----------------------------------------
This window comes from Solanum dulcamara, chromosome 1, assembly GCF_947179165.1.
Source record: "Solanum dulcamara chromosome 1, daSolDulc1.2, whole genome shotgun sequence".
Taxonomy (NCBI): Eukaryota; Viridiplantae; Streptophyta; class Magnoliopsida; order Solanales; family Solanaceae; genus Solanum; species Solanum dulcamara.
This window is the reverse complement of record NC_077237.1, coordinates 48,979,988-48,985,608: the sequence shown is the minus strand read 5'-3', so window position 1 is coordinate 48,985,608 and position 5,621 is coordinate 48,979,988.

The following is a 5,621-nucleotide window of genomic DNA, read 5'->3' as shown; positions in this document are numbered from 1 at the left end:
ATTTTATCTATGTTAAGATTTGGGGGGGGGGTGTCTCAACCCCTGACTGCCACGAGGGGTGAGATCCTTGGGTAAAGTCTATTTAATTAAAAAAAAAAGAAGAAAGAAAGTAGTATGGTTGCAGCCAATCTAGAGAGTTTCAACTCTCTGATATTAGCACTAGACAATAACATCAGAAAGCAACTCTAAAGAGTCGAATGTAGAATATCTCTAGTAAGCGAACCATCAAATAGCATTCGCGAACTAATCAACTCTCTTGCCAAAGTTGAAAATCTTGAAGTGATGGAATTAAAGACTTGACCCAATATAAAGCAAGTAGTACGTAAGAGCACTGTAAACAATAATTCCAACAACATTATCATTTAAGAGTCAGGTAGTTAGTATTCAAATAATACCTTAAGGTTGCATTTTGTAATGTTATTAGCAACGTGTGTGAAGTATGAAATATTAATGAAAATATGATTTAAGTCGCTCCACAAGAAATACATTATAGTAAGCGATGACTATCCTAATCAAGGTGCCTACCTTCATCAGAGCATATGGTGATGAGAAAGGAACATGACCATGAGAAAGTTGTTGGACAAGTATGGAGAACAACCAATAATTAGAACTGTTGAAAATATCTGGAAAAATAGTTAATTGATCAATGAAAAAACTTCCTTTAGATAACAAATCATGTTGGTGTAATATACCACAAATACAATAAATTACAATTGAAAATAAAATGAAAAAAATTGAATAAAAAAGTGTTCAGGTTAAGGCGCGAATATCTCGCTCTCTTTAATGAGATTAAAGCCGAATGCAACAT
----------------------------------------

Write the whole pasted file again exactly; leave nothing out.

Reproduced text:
This window comes from Solanum dulcamara, chromosome 1, assembly GCF_947179165.1.
Source record: "Solanum dulcamara chromosome 1, daSolDulc1.2, whole genome shotgun sequence".
Taxonomy (NCBI): Eukaryota; Viridiplantae; Streptophyta; class Magnoliopsida; order Solanales; family Solanaceae; genus Solanum; species Solanum dulcamara.
This window is the reverse complement of record NC_077237.1, coordinates 48,979,988-48,985,608: the sequence shown is the minus strand read 5'-3', so window position 1 is coordinate 48,985,608 and position 5,621 is coordinate 48,979,988.

The following is a 5,621-nucleotide window of genomic DNA, read 5'->3' as shown; positions in this document are numbered from 1 at the left end:
ATTTTATCTATGTTAAGATTTGGGGGGGGGGTGTCTCAACCCCTGACTGCCACGAGGGGTGAGATCCTTGGGTAAAGTCTATTTAATTAAAAAAAAAAGAAGAAAGAAAGTAGTATGGTTGCAGCCAATCTAGAGAGTTTCAACTCTCTGATATTAGCACTAGACAATAACATCAGAAAGCAACTCTAAAGAGTCGAATGTAGAATATCTCTAGTAAGCGAACCATCAAATAGCATTCGCGAACTAATCAACTCTCTTGCCAAAGTTGAAAATCTTGAAGTGATGGAATTAAAGACTTGACCCAATATAAAGCAAGTAGTACGTAAGAGCACTGTAAACAATAATTCCAACAACATTATCATTTAAGAGTCAGGTAGTTAGTATTCAAATAATACCTTAAGGTTGCATTTTGTAATGTTATTAGCAACGTGTGTGAAGTATGAAATATTAATGAAAATATGATTTAAGTCGCTCCACAAGAAATACATTATAGTAAGCGATGACTATCCTAATCAAGGTGCCTACCTTCATCAGAGCATATGGTGATGAGAAAGGAACATGACCATGAGAAAGTTGTTGGACAAGTATGGAGAACAACCAATAATTAGAACTGTTGAAAATATCTGGAAAAATAGTTAATTGATCAATGAAAAAACTTCCTTTAGATAACAAATCATGTTGGTGTAATATACCACAAATACAATAAATTACAATTGAAAATAAAATGAAAAAAATTGAATAAAAAAGTGTTCAGGTTAAGGCGCGAATATCTCGCTCTCTTTAATGAGATTAAAGCCGAATGCAACAT